It is clear that I started in the lower right corner of the puzzle with the teal-colored water, the boats, and the quay. I rapidly became lost in the darker pieces that followed-- "The muddies" as I came to know them. Assembling puzzles by progressing color groups was a technique that "the muddies," with their smudgy, dark, vague coloring, openly defied. Hitting the wall-- literally the wall of the tower-- I went on vacation in May of that year, and upon my return "muddied about" for a month or so before I decided I was way behind on pace and needed a new place to attack. I wanted to reduce the number of pieces that I needed to sort through as quickly as possible.
I had already separated all the sky-looking pieces onto a separate felt-covered board. So I decided to work next with the sky: a deep blue on the right side of the tower that gradually turned more coppery and whitish as it moved to the the tower's left.
The sky, to a much larger extent than any other part of the puzzle, invited false solutions that sometimes would make it seem that the next pieces were missing. Despite puzzle-maker's claims that "no two pieces are alike," I found this to be patently false. Many pieces were interchangeable and looked OK in situ, only later to be proven to be the wrong pieces. As documented earlier, two three-by-three sections of sky could be moved as a block from the left sky to the right sky with no real disturbance to the eye. Only a careful study with a magnifying glass would finally settle the issue as to their proper placement.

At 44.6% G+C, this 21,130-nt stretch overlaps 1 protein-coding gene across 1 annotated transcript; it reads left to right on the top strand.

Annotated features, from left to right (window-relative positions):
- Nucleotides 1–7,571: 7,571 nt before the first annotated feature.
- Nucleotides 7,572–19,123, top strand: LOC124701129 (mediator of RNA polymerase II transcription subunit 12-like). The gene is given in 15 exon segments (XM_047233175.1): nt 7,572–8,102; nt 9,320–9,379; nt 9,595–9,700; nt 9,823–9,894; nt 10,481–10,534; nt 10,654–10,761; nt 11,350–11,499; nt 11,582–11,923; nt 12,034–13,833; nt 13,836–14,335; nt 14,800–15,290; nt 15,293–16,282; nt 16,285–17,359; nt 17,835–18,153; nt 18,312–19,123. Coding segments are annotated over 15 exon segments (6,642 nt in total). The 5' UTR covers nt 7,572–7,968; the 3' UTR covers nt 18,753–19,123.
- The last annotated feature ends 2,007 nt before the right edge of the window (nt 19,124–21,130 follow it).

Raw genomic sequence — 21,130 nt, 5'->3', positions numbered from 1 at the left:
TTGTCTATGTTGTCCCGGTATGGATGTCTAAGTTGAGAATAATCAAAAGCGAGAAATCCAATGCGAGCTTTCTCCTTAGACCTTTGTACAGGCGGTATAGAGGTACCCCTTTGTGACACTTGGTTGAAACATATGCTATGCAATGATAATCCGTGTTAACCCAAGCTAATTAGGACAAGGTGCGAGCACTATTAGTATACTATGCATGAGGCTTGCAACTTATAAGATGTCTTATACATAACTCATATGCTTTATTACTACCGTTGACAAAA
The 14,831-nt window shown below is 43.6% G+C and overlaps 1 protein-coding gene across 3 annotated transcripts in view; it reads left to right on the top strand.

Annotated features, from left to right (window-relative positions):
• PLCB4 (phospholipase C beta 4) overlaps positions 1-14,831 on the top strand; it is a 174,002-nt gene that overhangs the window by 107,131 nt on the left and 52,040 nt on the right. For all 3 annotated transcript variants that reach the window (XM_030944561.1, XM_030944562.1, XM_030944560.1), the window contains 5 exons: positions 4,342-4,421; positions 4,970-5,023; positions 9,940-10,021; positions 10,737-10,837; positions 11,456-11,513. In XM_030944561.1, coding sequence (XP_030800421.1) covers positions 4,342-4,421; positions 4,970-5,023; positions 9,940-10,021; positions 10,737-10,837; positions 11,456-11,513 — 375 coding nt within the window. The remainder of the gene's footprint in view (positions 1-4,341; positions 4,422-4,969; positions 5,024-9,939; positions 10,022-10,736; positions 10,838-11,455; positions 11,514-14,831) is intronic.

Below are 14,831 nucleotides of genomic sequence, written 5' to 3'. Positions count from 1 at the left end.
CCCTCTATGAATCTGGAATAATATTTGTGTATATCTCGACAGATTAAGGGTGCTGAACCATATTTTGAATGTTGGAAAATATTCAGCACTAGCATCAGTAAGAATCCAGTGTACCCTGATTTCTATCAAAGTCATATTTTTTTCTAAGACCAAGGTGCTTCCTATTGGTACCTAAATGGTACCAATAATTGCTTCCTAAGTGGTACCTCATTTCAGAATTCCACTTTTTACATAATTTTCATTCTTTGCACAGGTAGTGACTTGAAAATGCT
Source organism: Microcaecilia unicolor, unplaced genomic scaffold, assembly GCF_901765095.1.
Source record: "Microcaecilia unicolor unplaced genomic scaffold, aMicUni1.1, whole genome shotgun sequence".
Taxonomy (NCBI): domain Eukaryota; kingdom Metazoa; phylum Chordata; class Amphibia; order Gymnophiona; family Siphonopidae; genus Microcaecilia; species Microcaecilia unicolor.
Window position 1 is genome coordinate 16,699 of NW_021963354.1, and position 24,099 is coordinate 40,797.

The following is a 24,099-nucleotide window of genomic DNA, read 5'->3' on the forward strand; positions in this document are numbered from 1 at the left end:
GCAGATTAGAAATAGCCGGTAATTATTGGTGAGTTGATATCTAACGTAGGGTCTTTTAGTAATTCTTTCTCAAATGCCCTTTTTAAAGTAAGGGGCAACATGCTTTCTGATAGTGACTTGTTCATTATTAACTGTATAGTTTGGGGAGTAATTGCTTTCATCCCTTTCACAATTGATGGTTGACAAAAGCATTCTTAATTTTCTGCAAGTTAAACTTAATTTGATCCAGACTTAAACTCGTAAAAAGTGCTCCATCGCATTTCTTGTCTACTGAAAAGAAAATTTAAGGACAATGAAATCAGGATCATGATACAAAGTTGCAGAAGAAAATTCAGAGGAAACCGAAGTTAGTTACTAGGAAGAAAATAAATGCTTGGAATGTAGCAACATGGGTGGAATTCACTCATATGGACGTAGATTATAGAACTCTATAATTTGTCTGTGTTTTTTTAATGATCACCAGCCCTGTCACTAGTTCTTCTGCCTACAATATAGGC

By August, as I was finishing the final lighter pieces on the puzzle's left (or West) sky, I achieved a single day's total of @ 220 pieces. This would stand as the record for a day's work. "Everything just fell into place" as they like to say.The sky became a clear victory, not only by the dispatch of a huge block of color, but by the establishment of horizon lines, and the outline of the tower from the top to the horizon lines.